What do you find? And how does it compare to “process?”

These images are more open, fluid, and relational. In these pictures you find people looking out over high places considering their options. They have vision, variety, perspective, and freedom. The people in these pictures are not trying to control each and every moment. In fact, they seem to be excited about the unknown as opportunity to explore, learn, and discover. There is no forgone conclusion, precise end result, perfect formula, or exact combination.

Experiences images are filled with boats in the water or bikes on the trail. Experiences facilitate relationships, inspire dreams, and account for a breadth of decisions, routes, choices, results, and destinations. It sure sounds like we are back to where we started with the answers to association with college.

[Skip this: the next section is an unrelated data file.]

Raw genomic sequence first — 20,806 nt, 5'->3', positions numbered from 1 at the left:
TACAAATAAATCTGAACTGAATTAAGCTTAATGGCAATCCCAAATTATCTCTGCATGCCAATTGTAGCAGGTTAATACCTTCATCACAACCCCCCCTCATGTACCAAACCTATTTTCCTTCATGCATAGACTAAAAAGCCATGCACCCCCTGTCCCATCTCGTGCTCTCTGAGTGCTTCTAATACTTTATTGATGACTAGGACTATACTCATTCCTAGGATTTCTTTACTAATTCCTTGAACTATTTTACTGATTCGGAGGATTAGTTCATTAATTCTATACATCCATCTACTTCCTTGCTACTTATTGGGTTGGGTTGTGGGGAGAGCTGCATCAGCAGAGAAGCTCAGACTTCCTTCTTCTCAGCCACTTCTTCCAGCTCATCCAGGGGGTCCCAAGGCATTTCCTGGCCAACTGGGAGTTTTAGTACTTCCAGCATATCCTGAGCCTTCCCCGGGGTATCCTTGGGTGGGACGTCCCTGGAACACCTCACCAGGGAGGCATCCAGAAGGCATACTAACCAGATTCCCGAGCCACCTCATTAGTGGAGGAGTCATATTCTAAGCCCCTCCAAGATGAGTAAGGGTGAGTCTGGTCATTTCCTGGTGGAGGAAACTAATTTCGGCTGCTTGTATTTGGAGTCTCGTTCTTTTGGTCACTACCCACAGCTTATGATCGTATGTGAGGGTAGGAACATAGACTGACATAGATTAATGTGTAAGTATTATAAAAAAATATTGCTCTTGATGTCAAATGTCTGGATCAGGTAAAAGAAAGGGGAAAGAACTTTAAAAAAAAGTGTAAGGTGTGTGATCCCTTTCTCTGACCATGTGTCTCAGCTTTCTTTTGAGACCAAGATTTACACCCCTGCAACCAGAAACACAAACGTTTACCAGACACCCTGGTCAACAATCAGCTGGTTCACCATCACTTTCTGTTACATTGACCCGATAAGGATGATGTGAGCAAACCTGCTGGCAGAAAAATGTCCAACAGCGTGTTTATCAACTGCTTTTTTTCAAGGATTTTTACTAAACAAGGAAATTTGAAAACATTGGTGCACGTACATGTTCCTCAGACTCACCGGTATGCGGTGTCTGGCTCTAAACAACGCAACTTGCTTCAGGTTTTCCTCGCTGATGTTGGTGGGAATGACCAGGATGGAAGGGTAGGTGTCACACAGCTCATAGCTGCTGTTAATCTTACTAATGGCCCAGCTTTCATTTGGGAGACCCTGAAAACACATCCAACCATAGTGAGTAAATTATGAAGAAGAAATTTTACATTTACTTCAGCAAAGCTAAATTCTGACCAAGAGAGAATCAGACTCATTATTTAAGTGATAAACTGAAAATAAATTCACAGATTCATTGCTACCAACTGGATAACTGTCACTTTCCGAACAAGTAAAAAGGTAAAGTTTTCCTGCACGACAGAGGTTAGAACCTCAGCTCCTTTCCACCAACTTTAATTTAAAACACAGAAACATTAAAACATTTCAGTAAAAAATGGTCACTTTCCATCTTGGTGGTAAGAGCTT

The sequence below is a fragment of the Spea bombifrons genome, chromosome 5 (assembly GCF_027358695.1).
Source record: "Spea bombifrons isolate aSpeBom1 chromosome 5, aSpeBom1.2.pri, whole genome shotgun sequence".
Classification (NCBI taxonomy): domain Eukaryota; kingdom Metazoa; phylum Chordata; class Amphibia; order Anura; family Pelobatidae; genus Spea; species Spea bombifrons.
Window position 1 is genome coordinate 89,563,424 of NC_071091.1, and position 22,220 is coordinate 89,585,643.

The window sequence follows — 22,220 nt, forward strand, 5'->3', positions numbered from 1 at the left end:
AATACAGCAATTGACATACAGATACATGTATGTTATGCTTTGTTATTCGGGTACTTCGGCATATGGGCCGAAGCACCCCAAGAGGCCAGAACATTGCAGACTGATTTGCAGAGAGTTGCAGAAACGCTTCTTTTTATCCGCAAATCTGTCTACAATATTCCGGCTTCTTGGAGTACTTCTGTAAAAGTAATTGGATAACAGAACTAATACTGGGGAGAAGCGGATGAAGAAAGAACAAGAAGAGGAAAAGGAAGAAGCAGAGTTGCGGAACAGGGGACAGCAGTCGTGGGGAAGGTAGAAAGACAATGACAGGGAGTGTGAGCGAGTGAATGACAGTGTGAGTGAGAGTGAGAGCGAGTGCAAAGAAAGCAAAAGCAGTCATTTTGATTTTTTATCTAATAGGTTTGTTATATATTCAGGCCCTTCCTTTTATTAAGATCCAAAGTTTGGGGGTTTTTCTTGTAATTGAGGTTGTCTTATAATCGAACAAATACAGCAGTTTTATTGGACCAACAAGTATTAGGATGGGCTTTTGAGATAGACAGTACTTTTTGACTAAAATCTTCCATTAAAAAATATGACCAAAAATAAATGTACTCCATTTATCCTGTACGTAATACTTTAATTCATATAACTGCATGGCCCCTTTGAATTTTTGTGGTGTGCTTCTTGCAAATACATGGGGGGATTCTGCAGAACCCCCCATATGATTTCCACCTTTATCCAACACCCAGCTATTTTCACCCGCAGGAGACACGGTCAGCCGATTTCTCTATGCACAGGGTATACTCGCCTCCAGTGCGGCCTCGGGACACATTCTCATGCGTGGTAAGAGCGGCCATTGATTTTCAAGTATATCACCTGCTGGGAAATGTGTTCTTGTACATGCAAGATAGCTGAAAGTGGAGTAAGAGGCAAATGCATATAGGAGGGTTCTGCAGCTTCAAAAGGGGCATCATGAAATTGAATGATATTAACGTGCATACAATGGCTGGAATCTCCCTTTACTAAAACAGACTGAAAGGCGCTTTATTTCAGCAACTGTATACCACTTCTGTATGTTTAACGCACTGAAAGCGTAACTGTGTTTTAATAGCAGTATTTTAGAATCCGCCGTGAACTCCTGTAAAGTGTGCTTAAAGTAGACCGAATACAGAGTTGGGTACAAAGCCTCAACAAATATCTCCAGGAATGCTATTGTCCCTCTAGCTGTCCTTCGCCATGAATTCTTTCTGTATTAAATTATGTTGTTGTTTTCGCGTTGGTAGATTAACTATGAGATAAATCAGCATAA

The truth is that done well the college experience and the college admission experience should be more similar than different. Whether you are a junior, sophomore, or a parent supporting a high school student considering college, my hope is that you take time regularly to pause and check in to see if your five words associated with college and college admission are aligned or divergent. If stress, tests, control, and pressure creep in too much, it is a good sign you need to recalibrate and regain perspective.

How to do that? Might I suggest sleeping outside!

 

 

 

 

 

 

 

Light in the Darkness

Listen to “Episode 29: Light in the Darkness – Rick Clark” on Spreaker.

In the days following the attack on the U.S. Capitol, we have been inundated with social media posts, interviews, opinions, podcasts, and articles riddled with frustration, finger pointing, and fallout. News stories have aired everything from caustic political rhetoric to disconcerting details related to injuries, deaths, and arrests. At this point, hundreds of CEOs, presidents of boards, chancellors of universities and systems, and others in top positions of leadership have released statements condemning these events and expressing their outrage, sadness, and shock.